He does not return to her shop, but it's no concern to her. He placed his order already: Phlox, her favorite, because the meaning is "souls united."
She cannot be sad, she thinks. When she strode up to his front door that day and dumped him a year ago, she thought she would never see him again. This is what she wanted, and expected. This is the happiness he deserved.
The sting of the slap still burns in the cracks of her palm with the soil and thorn pricks.
She's shocked when she receives a text from him one night a month later asking her to come to the wedding. She hands the phone over to Tsubaki while the two of them marathon old comedies between a bowl of popcorn and half-baked ice cream.
The nurse looks at it like she would a riddle, then shrugs. "Just go," she says.
Maka sinks into the couch. "Why?"
"I mean, this is the first wedding you've down flowers for. At least go see your work on display."
"But it'll hurt," she says, and she thinks again of him in the suit, her in the white dress and beyond human beauty.
"It has to," Tsubaki murmurs, "it'll hurt this one day, and then you can move on, you know? When you've seen it yourself. I mean, don't go to the ceremony. That part is boring. Just go to the reception."
Maka takes back her phone and types a quick response: Ok.
Tsubaki curls her hair, and as she gazes at her reflection she realizes how long it has been getting. She supposes she could slice half of it off after the wedding. She only grew it out for him because he liked it long. It could be her symbol, she thinks, for getting over it. Officially.
Maka wears her nicest dress, one her mother gave her before she fled the country. It is dark green and one-strapped, and highlights her eyes. She bought new black heels because she mutilated her last ones.
She stays to the back of the ballroom and admires the orange and yellow bouquets on the tables for a moment, as if she's observing a painting of her own on display. The announcer says something in a blithesome tone about the couple's first dance, and she takes a deep breath and tries to peek through the growing crowd of Evans relatives, all dressed in suits and jewelry worth more than her organs on the black market.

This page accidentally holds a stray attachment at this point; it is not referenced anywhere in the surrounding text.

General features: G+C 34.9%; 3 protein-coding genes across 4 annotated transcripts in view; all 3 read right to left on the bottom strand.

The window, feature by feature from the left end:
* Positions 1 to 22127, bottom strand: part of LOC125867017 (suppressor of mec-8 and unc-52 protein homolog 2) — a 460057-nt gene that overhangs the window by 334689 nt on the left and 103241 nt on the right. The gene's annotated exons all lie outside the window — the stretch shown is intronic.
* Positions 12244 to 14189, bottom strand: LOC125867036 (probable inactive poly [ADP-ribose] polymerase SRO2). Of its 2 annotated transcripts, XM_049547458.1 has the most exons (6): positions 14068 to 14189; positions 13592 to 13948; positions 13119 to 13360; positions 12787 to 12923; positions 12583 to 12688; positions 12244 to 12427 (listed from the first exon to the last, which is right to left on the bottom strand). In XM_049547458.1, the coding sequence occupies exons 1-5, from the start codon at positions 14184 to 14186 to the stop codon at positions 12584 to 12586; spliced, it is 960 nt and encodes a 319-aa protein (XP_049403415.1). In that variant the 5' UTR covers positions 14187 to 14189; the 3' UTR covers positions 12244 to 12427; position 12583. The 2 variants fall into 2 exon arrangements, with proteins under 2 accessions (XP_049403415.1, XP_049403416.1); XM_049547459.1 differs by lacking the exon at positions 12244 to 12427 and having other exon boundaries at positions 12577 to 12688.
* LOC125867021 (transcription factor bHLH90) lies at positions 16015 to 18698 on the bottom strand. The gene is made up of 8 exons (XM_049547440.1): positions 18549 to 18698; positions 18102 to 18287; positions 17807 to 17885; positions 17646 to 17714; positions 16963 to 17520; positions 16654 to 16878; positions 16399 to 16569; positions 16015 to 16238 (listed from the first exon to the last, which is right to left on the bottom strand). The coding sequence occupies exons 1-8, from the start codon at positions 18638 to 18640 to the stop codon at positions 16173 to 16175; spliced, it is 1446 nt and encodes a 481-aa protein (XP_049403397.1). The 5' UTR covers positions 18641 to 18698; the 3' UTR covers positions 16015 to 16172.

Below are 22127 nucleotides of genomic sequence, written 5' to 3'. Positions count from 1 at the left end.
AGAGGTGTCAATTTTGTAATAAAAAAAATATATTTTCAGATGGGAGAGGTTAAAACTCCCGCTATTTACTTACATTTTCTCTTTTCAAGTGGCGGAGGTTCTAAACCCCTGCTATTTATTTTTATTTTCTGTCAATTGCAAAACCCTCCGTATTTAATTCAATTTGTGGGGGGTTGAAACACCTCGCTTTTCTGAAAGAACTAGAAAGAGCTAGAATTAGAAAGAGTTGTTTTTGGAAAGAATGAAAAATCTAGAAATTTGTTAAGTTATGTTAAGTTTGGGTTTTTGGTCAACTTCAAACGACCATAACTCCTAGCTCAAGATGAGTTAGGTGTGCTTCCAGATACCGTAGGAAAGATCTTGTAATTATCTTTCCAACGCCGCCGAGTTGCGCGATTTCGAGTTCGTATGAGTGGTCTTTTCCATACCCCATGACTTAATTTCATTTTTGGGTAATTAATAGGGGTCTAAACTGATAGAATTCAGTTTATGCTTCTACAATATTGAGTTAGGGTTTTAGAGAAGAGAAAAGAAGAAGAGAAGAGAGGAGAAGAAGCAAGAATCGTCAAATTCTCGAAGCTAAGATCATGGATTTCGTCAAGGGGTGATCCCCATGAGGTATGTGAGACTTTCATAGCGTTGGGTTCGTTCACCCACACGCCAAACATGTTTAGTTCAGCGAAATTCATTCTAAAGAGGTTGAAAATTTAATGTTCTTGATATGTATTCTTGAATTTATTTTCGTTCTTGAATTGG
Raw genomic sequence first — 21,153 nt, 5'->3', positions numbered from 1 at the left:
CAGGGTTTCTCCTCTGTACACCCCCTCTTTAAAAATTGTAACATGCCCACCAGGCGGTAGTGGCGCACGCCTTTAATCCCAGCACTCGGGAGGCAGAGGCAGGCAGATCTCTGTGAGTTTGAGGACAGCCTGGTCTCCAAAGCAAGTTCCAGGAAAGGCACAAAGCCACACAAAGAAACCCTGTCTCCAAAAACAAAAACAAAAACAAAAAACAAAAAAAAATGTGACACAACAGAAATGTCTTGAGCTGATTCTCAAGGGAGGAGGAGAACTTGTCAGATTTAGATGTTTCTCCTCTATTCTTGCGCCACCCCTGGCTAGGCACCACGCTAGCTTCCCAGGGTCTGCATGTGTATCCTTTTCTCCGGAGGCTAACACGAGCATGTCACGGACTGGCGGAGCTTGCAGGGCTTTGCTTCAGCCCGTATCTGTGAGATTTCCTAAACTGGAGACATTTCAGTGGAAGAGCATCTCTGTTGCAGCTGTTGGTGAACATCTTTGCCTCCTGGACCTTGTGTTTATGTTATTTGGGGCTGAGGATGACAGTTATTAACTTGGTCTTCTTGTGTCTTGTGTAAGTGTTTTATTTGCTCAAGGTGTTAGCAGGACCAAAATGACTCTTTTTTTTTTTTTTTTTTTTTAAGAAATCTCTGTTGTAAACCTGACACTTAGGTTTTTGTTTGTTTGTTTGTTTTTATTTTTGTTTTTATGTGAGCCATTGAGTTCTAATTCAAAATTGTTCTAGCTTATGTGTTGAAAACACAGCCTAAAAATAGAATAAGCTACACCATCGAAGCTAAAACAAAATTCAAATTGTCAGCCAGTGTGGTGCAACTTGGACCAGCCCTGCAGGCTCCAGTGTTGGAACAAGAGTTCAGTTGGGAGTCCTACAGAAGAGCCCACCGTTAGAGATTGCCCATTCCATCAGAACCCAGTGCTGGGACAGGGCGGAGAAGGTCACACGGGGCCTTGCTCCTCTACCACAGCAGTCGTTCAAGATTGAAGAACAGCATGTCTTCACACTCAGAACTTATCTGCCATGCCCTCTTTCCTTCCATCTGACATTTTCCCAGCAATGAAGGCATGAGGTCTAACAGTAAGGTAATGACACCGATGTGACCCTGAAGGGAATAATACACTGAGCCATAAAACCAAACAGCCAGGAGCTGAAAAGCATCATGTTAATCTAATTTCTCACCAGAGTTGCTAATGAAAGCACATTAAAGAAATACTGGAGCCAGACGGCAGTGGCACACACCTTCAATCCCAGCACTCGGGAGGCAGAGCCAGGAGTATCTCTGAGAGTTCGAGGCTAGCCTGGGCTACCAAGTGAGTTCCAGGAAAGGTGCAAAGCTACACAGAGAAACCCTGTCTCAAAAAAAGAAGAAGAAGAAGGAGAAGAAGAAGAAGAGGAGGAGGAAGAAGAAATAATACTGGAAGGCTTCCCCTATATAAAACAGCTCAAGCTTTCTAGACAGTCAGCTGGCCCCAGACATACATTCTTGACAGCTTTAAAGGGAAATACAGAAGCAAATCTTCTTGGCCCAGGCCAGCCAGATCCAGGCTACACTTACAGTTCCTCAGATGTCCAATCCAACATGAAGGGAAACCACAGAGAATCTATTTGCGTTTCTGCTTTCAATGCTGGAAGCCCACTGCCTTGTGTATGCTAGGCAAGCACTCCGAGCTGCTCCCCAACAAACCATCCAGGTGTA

Her eyes are wide as she watches someone who looks a lot like Soul – but isn't Soul – lead the blushing bride onto the mahogany floor. Wes, she realizes. This is Wes's wedding. She scans the crowd but does not see her ex. Her eyes continue to rove until she sees it: a distant balcony, vacant of hundreds of bodies.
She almost runs, but restrains herself to keep stealthy. He stands there in a pinstripe suit, swirling a flute of red wine, looking like he'd rather be anywhere else in the world.
He meets her gaze.
"This... isn't your wedding!"
"Is this your new way of greeting me now?" he asks with a soft laugh. "You just run up to me and yell something obvious."
She blinks and suddenly she's crying, and she knows her mascara is running, maybe ruining her dress, the only evidence her mother ever existed, but she keeps crying. She does not stop. "But I thought…"
"I thought… this whole time, that this was your wedding."
"I thought you came to me for flowers for your wedding. That's why… I was so upset… and confused… and hurt. And scared. Scared you'd moved on so fast when I… still loved you. I didn't stop. So it was a fucking disaster for me this whole time." She hears herself nearly blubbering. "And I slapped you. I'm so sorry. I'm so sorry about everything. Don't let me leave again. Stay. I love you. I still do. Arbutus."
She falls completely apart when he wraps her tight in his arms, though she fights the urge to knee him when she hears him laugh again. "Trust me, I won't let you leave again. I never really thought you left. And… I'm sorry. I should have explained from the start and then none of this would have happened."
She leans into him. "Let's go home."
"I'm so glad to hear you say that. This party is lame."
She knees him.
Maka smiles from his bed, wrapped only in a sheet, as he tampers with his keyboard. "Finally going to pursue music again?"
He smiles. "Yeah. Now that I have you back."
"But I don't get music."
"You don't have to get music to be the inspiration for it."
She closes her eyes as he starts to play, the smell of freesia drifting from his windowsill.